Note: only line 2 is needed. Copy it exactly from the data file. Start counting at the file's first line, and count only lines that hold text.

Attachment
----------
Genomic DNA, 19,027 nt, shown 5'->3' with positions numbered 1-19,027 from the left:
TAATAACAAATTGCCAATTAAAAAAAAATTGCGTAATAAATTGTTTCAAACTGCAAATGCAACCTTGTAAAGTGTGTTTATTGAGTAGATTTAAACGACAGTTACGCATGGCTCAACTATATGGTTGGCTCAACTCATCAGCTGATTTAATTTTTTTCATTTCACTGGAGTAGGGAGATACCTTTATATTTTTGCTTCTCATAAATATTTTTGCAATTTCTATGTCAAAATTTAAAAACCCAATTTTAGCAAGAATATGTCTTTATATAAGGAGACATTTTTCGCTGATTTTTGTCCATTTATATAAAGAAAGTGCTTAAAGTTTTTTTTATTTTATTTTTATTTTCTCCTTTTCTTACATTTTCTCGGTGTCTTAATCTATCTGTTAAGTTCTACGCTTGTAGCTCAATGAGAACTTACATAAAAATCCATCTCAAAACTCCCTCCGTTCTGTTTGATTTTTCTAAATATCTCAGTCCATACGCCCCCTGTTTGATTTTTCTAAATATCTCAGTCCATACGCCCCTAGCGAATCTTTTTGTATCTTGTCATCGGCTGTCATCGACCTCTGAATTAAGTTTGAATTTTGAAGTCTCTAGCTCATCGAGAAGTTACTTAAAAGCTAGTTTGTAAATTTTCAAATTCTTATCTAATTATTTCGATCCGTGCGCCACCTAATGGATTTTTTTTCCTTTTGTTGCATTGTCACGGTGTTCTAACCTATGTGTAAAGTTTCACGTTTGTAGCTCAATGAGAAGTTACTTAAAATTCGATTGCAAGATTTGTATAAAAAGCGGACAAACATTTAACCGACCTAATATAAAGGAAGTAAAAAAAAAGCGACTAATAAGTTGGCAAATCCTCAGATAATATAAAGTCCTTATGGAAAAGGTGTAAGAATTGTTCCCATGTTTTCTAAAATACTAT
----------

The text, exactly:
TAATAACAAATTGCCAATTAAAAAAAAATTGCGTAATAAATTGTTTCAAACTGCAAATGCAACCTTGTAAAGTGTGTTTATTGAGTAGATTTAAACGACAGTTACGCATGGCTCAACTATATGGTTGGCTCAACTCATCAGCTGATTTAATTTTTTTCATTTCACTGGAGTAGGGAGATACCTTTATATTTTTGCTTCTCATAAATATTTTTGCAATTTCTATGTCAAAATTTAAAAACCCAATTTTAGCAAGAATATGTCTTTATATAAGGAGACATTTTTCGCTGATTTTTGTCCATTTATATAAAGAAAGTGCTTAAAGTTTTTTTTATTTTATTTTTATTTTCTCCTTTTCTTACATTTTCTCGGTGTCTTAATCTATCTGTTAAGTTCTACGCTTGTAGCTCAATGAGAACTTACATAAAAATCCATCTCAAAACTCCCTCCGTTCTGTTTGATTTTTCTAAATATCTCAGTCCATACGCCCCCTGTTTGATTTTTCTAAATATCTCAGTCCATACGCCCCTAGCGAATCTTTTTGTATCTTGTCATCGGCTGTCATCGACCTCTGAATTAAGTTTGAATTTTGAAGTCTCTAGCTCATCGAGAAGTTACTTAAAAGCTAGTTTGTAAATTTTCAAATTCTTATCTAATTATTTCGATCCGTGCGCCACCTAATGGATTTTTTTTCCTTTTGTTGCATTGTCACGGTGTTCTAACCTATGTGTAAAGTTTCACGTTTGTAGCTCAATGAGAAGTTACTTAAAATTCGATTGCAAGATTTGTATAAAAAGCGGACAAACATTTAACCGACCTAATATAAAGGAAGTAAAAAAAAAGCGACTAATAAGTTGGCAAATCCTCAGATAATATAAAGTCCTTATGGAAAAGGTGTAAGAATTGTTCCCATGTTTTCTAAAATACTAT